The keyword searches that are now common within historical research due to the vast accessibility of digital materials makes exploration much quicker and frequently less precise. However, the greater force of historical research remains within the manuscript archive, where materials are recovered and interpreted for the broader historical audience and the public sphere. The detailed descriptions provided within primary keyword searches at the MHS deliver researchers markedly more time to produce engaging scholarship through limiting wasted time upon documents that could be poorly, lightly, or mistakenly described in the hands of less caring and coordinated research teams.

This Week @MHS

Join us at the MHS this week for a program! Here is a look at what is planned:

On Monday, 10 June, at 6:00 PM: Mr. President, How Long Must We Wait? Alice Paul, Woodrow Wilson, & the Fight for the Right to Vote with Tina Cassidy. In 1913, on the eve of his presidential oath of office, Woodrow Wilson landed in Washington, D.C., to witness 8,000 protesting suffragists, led by Alice Paul. From solitary confinement, hunger strikes, and mental institutions to sitting right across from President Wilson, this narrative reveals the inspiring near-death journey, spearheaded in no small part by Paul’s leadership, it took to grant women the right to vote in America. A pre-talk reception begins at 5:30 PM; the speaking program begins at 6:00 PM. There is a $10 per person fee (no charge for MHS Fellows and Members or EBT cardholders).

On Wednesday, 12 June, at 12:00 PM: “I did glimpse a tiger, but what I really got was malaria”: Massachusetts Women in India, 1920-1940 with Shealeen A. Meaney, Russell Sage College. Today we hear about American women heading off to Rishikesh to trian as yoga instructors, but what did India mean to women travelers from Massachusetts a century ago? This talk explores the ways that women experienced and wrote about India as tourists, hunters, and seekers in the decades after suffrage. This is part of our brown-bag lunch programBrown-bags are free and open to the public.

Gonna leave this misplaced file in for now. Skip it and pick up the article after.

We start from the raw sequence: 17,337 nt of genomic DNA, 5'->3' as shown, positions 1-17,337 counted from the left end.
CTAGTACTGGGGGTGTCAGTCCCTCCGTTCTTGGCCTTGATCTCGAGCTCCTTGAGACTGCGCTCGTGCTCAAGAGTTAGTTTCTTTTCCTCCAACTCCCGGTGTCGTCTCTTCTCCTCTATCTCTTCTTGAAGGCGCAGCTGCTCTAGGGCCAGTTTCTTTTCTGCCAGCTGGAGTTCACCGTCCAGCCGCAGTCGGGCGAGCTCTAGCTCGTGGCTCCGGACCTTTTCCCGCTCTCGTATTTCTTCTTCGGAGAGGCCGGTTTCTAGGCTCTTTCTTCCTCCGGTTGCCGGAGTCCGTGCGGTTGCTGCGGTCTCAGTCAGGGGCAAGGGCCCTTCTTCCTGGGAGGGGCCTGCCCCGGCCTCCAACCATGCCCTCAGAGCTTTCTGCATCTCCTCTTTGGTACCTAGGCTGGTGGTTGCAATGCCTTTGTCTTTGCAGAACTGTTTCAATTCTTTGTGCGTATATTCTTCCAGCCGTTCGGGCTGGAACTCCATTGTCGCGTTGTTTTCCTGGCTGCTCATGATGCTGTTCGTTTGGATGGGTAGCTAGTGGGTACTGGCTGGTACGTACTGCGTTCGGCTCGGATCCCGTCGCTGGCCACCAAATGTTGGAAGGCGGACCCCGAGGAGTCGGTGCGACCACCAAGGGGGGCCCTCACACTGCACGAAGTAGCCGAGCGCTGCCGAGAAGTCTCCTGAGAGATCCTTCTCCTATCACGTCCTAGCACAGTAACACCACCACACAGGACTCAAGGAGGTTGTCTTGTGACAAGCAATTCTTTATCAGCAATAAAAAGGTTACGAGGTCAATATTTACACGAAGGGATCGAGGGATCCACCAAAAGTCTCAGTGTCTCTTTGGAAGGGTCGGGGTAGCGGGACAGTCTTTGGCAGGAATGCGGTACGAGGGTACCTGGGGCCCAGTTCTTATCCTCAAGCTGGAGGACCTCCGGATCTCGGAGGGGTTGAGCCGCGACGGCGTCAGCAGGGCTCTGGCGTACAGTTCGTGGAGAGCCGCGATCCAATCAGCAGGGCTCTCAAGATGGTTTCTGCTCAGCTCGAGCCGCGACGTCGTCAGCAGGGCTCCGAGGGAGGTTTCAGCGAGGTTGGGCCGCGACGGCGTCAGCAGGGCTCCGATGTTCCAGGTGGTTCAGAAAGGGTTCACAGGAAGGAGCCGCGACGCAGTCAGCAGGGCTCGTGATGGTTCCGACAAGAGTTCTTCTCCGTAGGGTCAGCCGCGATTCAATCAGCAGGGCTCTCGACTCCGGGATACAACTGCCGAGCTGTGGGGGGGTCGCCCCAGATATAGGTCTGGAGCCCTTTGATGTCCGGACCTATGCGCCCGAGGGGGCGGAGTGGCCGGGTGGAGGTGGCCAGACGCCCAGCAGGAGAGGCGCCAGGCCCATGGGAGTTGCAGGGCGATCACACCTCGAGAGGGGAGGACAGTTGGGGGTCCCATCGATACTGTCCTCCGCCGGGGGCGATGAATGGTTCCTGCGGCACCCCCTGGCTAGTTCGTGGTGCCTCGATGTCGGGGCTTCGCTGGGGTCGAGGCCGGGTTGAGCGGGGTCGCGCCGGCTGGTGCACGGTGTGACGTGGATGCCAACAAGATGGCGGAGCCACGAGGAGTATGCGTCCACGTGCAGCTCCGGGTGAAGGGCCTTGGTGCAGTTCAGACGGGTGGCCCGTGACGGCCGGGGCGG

On Wednesday, 12 June, at 5:00 PM: MHS Fellows Annual Meeting & Reception. MHS Fellows are invited to a special program at 4:30 PM followed by the Society’s annual business meeting at 5:00 PM. A reception will follow. This program is open only to MHS Fellows.

On Thursday, 13 June, at 6:00 PM: The Presidents: Noted Historians on the Lives & Leadership of America’s Best & Worst Chief Executives with Brian Lamb, Susan Swain, James Traub, and Peter Drummey. Over a period of decades, C-SPAN has surveyed leading historians on the best and worst of America’s presidents across a variety of categories—their ability to persuade the public, their leadership skills, their moral authority, and more. The crucible of the presidency has forged some of the very best and very worst leaders, along with much in between. Brian Lamb and Susan Swain will discuss presidential leadership qualities with historian James Traub and Peter Drummey, MHS. A pre-talk reception begins at 5:30 PM; the speaking program begins at 6:00 PM. There is a $10 per person fee (no charge for MHS Fellows and Members or EBT cardholders).

On Saturday, 15 June at 10:00 AMThe History & Collections of the MHS. This is a 90-minute docent-led walk through of our public rooms. The tour is free and open to the public. If you would like to bring a larger party (8 or more), please contact Curator of Art Anne Bentley at 617-646-0508 or abentley@masshist.org.

“Can She Do It?”: Massachusetts Debates a Woman’s Right to Vote is open Monday and Wednesday through Saturday from 10:00 AM to 4:00 PM, and Tuesday from 10:00 AM to 7:00 PM. Featuring dynamic imagery from the collection of the MHS, the exhibition illustrates the passion on each side of the suffrage question. For over a century, Americans debated whether women should vote. The materials on display demonstrate the arguments made by suffragists and their opponents. While women at the polls may seem unremarkable today, these contentious campaigns formed the foundations for modern debates about gender and politics.

Take a look at our calendar page for information about upcoming programs.

Strawberry Fun at the MHS

By Rakashi Chand, Senior Library Assistant

June is finally here! The days are getting warmer and the strawberry crop is ripe.

Strawberry Festivals were popular in New England, especially in the 19th century. They often occurred in late spring/early summer when New Englanders could finally enjoy warmer weather and the strawberries were ripe. The celebrations ranged from church gatherings and dances to fundraisers, picnics, and theatre nights.